ENGLEWOOD | For the Denver Broncos, long-shot projects are so last year.
Instead, long-term prospects are what dominants their 2018 draft class, players who spent four years in college and enter the NFL with degrees in hand.
Picking higher than they’re accustomed to also allowed the Broncos to land players that initially seemed out of reach. They were thrilled when North Carolina State pass rusher Bradley Chubb, the draft’s top-ranked defender, fell to them at No. 5 , and again when SMU receiver Courtland Sutton was there at 40.
Starting with those two surprising selections, nine of Elway’s 10 picks spent four years in college. Almost all were captains and all bring a shot of maturity to a team that was besieged by a generational divide last year when several exasperated veterans charged the 2017 draft class with wanting playing time based not on merit but on draft status.
Elway said Saturday he needed to inject a shot of maturity into a team that’s coming off a five-win season just two years after a Super Bowl parade.
“One thing we learned last year when you’re 5-11 and you’re in a losing streak, you need that maturity and that leadership to get things turned around,” Elway said. “So, these players have that ability.
“That’s why we decided to go more in that direction.”
Elway copied his cornerstone selection of Chubb on Days 2 and 3, beginning with Sutton, who took a medical redshirt his first year at SMU and graduated after his junior season.
“I stayed another year and I worked on those things that some people saw as my weaknesses,” said Sutton, suggesting that decision did wonders for his maturity and his game.
It wasn’t until the sixth round and their seventh pick — Arizona State guard/center Sam Jones — that the Broncos selected a player who left school before his eligibility expired.
Jones declared for the draft after Sun Devils coach Todd Graham was fired.
After Sutton, Elway’s next five picks — Oregon running back Royce Freeman, Boston College cornerback Isaac Yiadom, Iowa linebacker Josey Jewell, Penn State wide receiver DaeSean Hamilton and Wisconsin tight end Troy Fumagalli — all stayed through their senior seasons.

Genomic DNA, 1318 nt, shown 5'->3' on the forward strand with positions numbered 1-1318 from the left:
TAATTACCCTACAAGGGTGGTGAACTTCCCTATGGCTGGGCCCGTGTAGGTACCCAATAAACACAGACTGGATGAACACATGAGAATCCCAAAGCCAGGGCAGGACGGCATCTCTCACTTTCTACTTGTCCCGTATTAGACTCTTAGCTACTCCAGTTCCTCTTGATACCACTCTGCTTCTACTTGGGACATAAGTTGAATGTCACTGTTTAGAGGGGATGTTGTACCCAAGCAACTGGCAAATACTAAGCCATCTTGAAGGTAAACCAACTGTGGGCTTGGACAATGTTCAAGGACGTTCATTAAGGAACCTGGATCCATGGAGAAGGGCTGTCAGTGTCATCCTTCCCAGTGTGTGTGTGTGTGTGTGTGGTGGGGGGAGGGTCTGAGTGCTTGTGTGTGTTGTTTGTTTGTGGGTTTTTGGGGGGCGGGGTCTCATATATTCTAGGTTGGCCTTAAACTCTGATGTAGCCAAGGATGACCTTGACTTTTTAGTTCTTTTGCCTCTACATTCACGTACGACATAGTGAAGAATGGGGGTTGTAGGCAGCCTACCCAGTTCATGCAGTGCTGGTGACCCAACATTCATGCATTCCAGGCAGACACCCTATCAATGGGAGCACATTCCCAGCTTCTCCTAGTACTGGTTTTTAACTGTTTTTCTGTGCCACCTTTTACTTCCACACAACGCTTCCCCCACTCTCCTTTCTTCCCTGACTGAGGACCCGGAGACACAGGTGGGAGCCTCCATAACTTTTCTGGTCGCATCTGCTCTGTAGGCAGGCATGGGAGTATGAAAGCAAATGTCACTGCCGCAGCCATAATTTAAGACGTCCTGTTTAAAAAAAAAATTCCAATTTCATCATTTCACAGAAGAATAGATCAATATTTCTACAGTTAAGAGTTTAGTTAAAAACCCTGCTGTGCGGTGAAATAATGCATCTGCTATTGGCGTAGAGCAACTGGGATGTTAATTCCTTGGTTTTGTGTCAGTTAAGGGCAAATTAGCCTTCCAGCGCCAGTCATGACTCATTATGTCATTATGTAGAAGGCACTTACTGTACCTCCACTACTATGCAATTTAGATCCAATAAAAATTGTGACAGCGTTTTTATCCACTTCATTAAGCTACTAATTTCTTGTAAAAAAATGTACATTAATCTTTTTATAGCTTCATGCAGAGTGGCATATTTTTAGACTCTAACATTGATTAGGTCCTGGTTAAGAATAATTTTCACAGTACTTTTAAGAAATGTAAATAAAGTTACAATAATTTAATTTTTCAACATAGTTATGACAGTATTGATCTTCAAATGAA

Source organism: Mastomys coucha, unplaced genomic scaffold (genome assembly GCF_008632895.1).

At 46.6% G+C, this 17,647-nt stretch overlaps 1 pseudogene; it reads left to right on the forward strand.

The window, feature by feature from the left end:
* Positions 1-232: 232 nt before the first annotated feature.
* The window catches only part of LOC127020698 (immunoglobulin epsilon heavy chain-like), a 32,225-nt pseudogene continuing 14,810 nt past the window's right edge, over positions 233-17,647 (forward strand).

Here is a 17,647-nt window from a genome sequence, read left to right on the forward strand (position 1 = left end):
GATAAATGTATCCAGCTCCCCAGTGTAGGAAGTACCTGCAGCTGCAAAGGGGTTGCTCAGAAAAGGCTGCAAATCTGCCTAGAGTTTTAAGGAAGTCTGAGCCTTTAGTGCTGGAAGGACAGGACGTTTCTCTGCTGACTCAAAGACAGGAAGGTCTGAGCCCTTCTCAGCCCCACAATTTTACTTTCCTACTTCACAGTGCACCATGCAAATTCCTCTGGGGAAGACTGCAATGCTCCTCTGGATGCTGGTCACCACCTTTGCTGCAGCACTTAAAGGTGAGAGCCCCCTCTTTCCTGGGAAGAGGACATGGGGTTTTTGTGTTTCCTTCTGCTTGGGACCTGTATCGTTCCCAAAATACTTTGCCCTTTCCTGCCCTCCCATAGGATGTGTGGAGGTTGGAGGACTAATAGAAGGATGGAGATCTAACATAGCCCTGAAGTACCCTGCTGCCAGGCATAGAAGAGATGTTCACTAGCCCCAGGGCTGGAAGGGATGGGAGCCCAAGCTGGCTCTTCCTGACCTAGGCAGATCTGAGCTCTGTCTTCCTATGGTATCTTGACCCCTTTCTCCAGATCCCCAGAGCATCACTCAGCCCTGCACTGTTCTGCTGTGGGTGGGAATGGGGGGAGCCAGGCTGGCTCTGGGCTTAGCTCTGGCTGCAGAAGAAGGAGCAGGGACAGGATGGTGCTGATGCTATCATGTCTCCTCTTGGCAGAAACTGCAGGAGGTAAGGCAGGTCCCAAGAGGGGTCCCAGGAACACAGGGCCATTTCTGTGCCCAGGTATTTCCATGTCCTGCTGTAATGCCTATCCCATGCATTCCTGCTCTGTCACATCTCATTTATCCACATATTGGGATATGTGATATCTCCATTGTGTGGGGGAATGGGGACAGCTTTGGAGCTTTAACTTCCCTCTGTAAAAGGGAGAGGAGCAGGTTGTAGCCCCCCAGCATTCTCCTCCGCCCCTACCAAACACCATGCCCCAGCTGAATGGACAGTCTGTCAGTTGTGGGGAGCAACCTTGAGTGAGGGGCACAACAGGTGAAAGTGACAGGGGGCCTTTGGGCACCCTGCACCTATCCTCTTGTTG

So did Denver’s last two picks, Washington linebacker Keishawn Bierra and Arkansas running back David Williams, who transferred with his degree in hand after three seasons at South Carolina.
Aside from Jones, the Broncos’ other nine draft picks have a combined 412 games of FBS experience.
So, unlike last year’s class, which has yet to pay dividends , this group is expected to make more of an immediate impact as the Broncos try to leave behind two disappointing seasons and return to the playoff picture for the first time since winning Super Bowl 50.
SNEAK PEAK: Fumagalli, Yiadom and Hamilton all caught the Broncos’ eye at the Senior Bowl, which was one bright spot from coach Vance Joseph’s dreadful debut season.
“It was huge for us,” Joseph said. “Coaching that game is a clear advantage going into the draft. We drafted three guys from Senior Bowl game. To have a chance to work with those guys for a week in meetings and on the practice field is huge. Taking three guys from that game proves it.”
Not that they want to go back to Mobile, Alabama, for the annual all-star game again any time soon.
“You don’t want to coach that for a long time,” Elway said. “We had a great time at the Senior Bowl, but we are good not coaching it for a while.”
KEEPING THE FAITH: The Broncos’ decision to bypass a deep class of quarterbacks shows how much faith Elway maintains in Paxton Lynch, whom he moved up to grab in the first round out of Memphis two years ago.
Lynch has only started four games in two years, but Elway keeps insisting he still believes in the raw quarterback even after signing Case Keenum in free agency and declaring him the starter in 2018.
“We are not kicking him to the curb,” Elway said of Lynch. “Paxton is going to compete with Chad (Kelly) for that backup spot.”
That marked the first time Elway has thrown Kelly into the mix publicly in the year since he drafted him out of Mississippi with the final pick in 2017.
HOMETOWN HERO: Among the Broncos’ undrafted signees is Colorado running back Phillip Lindsay, a Denver native who will compete in the backfield with Devontae Booker and De’Angelo Henderson to back up Freeman.